My 30-day journey is almost at its end, and as I was thinking about items to highlight today, I was reading different articles and blog posts. I then happened upon the newest entry from a blogger whose perspectives I’ve come to value during the past few years of my MS journey. Then I realized that today, July 30, marks exactly seventeen years since my official diagnosis. (In the words of this blogger a few days ago, my MS can almost vote.) It’s become an intrinsic part of my life, whether I wanted it to or not.
So today’s post? Trevis Gleason talked of wanting a “day off from MS.” As he says (and I totally agree!), it’s not that he’s depressed and needs a pill for that and not that a nap would make it all better, he’s just tired of the bag that he has been toting for those years (seventeen here), and the things that keep being added to the bag. It does get heavier. That in itself gets tiring.
So I know I won’t be taking a day off or setting down the “MS bag,” but I decided that today’s 5 things would be things I’ve had the opportunity to be thankful for in the midst of multiple sclerosis. Sometimes there are things I couldn’t have experienced if not for the scar-monger that is this disease.
5 Thankful things appreciated more due to MS
1. Others’ examples – I recall seeing the movie “Joni!” when I was young, about Joni Eareckson Tada and her experience. Among my readings today, I discovered that today, my 17th diagnosis anniversary, marks exactly 47 years since Joni haphazardly dove into too-shallow water at summer camp. The inspiring ministry that Joni developed years after this event makes me stop and think. She is certainly an inspiration to me in many ways.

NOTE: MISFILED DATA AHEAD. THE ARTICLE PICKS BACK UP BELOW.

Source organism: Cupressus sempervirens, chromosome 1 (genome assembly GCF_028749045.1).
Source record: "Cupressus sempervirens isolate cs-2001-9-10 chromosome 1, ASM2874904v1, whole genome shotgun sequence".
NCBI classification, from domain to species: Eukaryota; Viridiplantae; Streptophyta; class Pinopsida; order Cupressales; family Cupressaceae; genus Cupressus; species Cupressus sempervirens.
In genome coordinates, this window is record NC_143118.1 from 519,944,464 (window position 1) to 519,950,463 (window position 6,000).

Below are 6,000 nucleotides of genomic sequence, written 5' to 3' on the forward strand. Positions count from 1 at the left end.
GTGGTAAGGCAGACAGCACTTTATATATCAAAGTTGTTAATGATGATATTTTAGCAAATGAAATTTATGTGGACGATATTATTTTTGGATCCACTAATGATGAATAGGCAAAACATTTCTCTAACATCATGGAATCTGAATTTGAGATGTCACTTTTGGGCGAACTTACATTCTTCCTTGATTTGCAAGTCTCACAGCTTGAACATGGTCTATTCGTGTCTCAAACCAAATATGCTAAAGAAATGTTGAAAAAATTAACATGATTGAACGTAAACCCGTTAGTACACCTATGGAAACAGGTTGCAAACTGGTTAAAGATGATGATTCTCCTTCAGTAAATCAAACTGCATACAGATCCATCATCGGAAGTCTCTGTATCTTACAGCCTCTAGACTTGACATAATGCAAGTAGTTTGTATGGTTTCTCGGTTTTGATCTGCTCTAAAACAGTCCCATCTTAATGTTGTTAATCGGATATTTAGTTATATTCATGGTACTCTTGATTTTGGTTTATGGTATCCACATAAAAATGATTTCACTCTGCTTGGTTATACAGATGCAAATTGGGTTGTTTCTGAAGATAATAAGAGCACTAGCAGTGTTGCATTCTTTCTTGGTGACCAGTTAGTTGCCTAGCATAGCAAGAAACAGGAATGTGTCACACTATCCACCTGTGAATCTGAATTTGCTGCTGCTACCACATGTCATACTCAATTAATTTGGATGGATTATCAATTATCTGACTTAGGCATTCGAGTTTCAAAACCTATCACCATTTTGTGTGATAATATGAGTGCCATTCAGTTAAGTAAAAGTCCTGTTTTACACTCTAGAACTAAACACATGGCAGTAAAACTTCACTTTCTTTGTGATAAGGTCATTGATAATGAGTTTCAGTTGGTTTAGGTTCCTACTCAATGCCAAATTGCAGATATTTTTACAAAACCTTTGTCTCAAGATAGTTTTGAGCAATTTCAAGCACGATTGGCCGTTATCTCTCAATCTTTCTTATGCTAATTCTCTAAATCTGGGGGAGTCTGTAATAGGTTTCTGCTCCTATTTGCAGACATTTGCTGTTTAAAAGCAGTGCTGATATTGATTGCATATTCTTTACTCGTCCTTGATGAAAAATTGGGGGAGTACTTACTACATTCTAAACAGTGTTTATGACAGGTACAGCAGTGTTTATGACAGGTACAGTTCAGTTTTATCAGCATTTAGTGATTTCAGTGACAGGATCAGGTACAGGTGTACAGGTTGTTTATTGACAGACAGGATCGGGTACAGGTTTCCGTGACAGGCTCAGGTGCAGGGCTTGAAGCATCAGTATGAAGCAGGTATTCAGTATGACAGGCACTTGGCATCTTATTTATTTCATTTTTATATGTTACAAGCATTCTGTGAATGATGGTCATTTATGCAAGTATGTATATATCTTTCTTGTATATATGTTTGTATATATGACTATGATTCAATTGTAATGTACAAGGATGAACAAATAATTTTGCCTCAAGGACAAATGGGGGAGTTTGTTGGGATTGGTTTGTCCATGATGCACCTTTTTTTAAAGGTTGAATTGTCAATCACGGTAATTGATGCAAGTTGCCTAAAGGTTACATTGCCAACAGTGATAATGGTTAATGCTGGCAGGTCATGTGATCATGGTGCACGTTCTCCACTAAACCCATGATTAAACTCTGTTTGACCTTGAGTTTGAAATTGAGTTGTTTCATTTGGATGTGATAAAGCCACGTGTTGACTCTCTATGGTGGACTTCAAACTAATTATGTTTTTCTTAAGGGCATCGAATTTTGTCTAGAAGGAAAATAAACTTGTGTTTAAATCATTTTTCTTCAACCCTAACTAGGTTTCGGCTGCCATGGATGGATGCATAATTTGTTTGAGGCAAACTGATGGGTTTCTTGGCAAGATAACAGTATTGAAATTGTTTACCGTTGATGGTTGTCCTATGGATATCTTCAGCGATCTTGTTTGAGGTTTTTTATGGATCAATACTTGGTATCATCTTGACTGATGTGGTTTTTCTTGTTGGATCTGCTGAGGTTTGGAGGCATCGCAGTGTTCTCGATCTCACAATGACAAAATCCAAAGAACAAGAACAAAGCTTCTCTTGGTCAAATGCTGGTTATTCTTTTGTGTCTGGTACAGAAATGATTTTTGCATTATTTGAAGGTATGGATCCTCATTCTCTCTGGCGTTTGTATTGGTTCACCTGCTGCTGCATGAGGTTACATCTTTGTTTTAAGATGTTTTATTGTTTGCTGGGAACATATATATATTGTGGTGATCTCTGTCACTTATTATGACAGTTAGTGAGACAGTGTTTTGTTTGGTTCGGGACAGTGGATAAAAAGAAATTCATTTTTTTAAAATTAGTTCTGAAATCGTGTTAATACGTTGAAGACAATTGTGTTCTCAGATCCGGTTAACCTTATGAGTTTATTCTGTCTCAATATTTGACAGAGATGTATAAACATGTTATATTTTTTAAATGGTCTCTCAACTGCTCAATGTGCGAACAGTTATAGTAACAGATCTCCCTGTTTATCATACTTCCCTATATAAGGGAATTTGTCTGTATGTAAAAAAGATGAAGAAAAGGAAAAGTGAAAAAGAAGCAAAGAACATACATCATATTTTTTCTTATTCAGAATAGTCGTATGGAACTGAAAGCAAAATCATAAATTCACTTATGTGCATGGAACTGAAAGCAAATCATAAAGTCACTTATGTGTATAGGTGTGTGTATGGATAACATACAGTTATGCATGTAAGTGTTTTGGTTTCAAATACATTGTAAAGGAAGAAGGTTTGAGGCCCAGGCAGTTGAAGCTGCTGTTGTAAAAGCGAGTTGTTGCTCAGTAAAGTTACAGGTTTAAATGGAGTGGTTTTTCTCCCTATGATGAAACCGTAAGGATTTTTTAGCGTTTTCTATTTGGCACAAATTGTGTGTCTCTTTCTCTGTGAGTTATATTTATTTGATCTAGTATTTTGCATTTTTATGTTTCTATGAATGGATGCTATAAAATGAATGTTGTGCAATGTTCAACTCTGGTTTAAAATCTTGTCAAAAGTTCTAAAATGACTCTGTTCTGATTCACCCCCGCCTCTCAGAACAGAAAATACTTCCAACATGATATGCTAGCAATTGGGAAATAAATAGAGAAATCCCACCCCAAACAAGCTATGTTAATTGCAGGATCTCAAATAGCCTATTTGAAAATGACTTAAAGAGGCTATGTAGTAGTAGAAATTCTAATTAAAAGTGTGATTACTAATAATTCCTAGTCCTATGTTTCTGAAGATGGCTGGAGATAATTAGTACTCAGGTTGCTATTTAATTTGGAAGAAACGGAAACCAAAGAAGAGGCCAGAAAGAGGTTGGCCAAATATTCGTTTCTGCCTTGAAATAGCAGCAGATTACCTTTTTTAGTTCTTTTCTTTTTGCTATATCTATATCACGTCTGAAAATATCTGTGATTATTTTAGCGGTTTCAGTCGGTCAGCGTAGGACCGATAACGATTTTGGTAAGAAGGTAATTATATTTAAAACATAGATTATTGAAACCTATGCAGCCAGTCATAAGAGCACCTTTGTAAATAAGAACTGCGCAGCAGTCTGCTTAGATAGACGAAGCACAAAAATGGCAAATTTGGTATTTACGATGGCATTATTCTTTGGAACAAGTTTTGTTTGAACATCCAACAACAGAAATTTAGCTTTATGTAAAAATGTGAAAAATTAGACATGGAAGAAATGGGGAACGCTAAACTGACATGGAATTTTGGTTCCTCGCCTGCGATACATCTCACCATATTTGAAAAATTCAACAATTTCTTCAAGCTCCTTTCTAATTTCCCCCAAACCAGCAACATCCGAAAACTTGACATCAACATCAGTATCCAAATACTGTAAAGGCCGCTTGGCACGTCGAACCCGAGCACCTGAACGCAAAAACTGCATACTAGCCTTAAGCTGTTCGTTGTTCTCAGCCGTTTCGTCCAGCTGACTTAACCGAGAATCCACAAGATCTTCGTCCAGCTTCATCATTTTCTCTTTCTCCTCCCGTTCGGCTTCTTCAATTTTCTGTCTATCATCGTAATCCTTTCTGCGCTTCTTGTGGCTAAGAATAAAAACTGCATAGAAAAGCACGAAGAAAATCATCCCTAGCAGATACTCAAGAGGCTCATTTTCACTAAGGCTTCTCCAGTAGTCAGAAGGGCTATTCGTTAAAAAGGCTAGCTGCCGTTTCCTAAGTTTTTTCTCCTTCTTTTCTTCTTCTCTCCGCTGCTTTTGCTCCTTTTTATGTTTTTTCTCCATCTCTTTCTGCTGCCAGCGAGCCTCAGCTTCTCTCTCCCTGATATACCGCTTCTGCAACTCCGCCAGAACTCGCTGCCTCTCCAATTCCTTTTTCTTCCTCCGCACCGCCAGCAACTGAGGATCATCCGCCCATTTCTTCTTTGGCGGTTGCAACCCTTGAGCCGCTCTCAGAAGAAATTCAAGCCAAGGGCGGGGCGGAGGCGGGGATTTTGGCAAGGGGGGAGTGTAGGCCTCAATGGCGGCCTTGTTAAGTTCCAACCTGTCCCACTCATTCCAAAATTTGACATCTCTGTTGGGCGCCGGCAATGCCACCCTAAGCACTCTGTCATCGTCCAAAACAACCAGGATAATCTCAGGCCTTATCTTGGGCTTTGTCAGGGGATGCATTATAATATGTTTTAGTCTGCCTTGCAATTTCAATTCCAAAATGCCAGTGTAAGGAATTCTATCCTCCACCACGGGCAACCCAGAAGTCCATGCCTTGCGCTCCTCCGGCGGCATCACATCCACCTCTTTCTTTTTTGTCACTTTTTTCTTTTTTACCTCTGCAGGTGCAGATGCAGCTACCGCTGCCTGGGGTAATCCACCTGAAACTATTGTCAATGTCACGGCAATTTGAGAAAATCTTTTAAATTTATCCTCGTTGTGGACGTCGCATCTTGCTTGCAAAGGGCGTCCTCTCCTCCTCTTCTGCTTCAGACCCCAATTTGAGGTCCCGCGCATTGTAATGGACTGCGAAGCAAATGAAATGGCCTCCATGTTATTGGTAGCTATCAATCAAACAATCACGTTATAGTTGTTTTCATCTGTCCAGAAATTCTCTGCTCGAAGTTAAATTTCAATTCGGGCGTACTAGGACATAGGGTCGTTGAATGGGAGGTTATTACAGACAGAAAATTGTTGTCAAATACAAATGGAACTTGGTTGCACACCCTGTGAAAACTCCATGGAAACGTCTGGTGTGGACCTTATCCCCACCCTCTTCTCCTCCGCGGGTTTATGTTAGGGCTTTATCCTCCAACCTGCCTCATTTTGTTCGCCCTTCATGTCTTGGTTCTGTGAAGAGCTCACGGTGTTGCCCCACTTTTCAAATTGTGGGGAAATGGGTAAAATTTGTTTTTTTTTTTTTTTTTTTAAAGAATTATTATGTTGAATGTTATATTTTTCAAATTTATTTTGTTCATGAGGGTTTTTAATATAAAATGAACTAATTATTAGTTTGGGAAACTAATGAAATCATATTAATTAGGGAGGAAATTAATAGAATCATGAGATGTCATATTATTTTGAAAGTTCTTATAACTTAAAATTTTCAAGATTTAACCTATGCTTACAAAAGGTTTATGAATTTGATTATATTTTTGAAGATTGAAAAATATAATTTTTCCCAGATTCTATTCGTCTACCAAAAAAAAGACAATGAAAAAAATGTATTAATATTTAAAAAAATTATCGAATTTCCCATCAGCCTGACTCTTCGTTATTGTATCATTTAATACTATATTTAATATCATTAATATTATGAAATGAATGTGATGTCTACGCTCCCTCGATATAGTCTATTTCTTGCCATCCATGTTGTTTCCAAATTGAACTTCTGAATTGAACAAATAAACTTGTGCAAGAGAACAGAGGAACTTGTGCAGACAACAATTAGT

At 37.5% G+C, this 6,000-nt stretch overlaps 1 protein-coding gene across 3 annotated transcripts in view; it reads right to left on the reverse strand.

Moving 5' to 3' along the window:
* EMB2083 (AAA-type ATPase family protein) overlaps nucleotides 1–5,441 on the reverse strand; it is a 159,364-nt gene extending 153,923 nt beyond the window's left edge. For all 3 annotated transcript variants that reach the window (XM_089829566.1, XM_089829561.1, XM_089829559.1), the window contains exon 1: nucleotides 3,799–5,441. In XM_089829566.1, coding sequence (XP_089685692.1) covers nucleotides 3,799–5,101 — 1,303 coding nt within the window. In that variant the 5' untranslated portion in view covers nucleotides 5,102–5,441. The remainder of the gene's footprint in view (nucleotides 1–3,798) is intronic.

2. the ADA – When President George H. W. Bush signed the Americans with Disabilities Act into law in 1990 I had no idea that this piece of legislation would one day make it possible for me to enter buildings, park reasonably, and have simpler access to parts of life that I take for granted too often.
3. unique teaching opportunities – I enjoy teaching others (hence the college degrees in education), and I certainly wouldn’t have predicted the live lessons I would be called to teach. Many of them are never written, just experienced. But people are frequently asking for input or assistance in facing issues that would be foreign to me if not for MS. Credibility through obvious experience, I suppose.
4. deeper relationships – My husband doesn’t particularly feel the need to be lifted up as an example, but MS (and its “bag”) has forced the development of a deeper relationship, I think you could say. I don’t often include photos in my blog, but a particular picture has gleaned many comments and questions on Facebook… remembering the beach wheelchair I mentioned on Day 23 of this Thankful Journey, this photo clearly shows the tenderness of my dear husband. (I’ll let that picture be worth the proverbial thousand words.)
5. our Father’s love – I certainly didn’t require MS to receive the gift of God’s love, but the weakness this malady amplifies helps paint the picture of my need for His grace. One of the scripture verses I cling to is in 2 Corinthians 12:9: “9 But he said to me, “My grace is sufficient for you, for my power is made perfect in weakness.” Therefore I will boast all the more gladly of my weaknesses, so that the power of Christ may rest upon me. “ Then the following verse ends with Paul’s statement, “For when I am weak, then I am strong.” (ESV)
And this journey continues… but likely more deeply than it otherwise would,
Trevis ended his musings sharing that it would be nice to LIVE without MS, but since that isn’t currently an option, I’ll live with MS. I’ll add that I may be living with MS, and I may not desire the MS part, but I DO desire to be used just as I am. Whatever that means.